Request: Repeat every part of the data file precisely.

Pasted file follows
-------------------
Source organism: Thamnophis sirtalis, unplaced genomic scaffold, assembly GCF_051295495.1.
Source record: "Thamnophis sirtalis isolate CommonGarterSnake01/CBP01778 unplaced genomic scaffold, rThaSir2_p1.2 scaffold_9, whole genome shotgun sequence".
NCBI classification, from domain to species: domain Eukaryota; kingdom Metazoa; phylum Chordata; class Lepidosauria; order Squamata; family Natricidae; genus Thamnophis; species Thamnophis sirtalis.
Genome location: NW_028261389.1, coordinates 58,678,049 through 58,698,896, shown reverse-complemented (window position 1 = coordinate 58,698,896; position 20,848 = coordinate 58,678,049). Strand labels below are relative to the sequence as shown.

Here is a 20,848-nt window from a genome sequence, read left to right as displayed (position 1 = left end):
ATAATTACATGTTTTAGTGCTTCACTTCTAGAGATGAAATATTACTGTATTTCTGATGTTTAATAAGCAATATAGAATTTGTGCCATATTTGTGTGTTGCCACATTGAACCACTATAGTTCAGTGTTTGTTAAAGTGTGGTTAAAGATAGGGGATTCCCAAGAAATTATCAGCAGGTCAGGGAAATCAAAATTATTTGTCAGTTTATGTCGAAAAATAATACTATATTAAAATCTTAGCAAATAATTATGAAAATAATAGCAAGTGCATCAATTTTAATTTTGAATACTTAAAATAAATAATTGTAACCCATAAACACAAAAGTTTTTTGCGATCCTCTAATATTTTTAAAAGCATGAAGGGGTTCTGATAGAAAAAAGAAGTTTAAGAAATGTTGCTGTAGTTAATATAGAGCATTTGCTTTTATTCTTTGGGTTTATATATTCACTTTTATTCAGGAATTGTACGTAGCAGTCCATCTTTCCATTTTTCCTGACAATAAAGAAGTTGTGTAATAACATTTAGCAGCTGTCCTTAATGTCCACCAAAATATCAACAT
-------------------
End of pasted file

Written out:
Source organism: Thamnophis sirtalis, unplaced genomic scaffold, assembly GCF_051295495.1.
Source record: "Thamnophis sirtalis isolate CommonGarterSnake01/CBP01778 unplaced genomic scaffold, rThaSir2_p1.2 scaffold_9, whole genome shotgun sequence".
NCBI classification, from domain to species: domain Eukaryota; kingdom Metazoa; phylum Chordata; class Lepidosauria; order Squamata; family Natricidae; genus Thamnophis; species Thamnophis sirtalis.
Genome location: NW_028261389.1, coordinates 58,678,049 through 58,698,896, shown reverse-complemented (window position 1 = coordinate 58,698,896; position 20,848 = coordinate 58,678,049). Strand labels below are relative to the sequence as shown.

Here is a 20,848-nt window from a genome sequence, read left to right as displayed (position 1 = left end):
ATAATTACATGTTTTAGTGCTTCACTTCTAGAGATGAAATATTACTGTATTTCTGATGTTTAATAAGCAATATAGAATTTGTGCCATATTTGTGTGTTGCCACATTGAACCACTATAGTTCAGTGTTTGTTAAAGTGTGGTTAAAGATAGGGGATTCCCAAGAAATTATCAGCAGGTCAGGGAAATCAAAATTATTTGTCAGTTTATGTCGAAAAATAATACTATATTAAAATCTTAGCAAATAATTATGAAAATAATAGCAAGTGCATCAATTTTAATTTTGAATACTTAAAATAAATAATTGTAACCCATAAACACAAAAGTTTTTTGCGATCCTCTAATATTTTTAAAAGCATGAAGGGGTTCTGATAGAAAAAAGAAGTTTAAGAAATGTTGCTGTAGTTAATATAGAGCATTTGCTTTTATTCTTTGGGTTTATATATTCACTTTTATTCAGGAATTGTACGTAGCAGTCCATCTTTCCATTTTTCCTGACAATAAAGAAGTTGTGTAATAACATTTAGCAGCTGTCCTTAATGTCCACCAAAATATCAACAT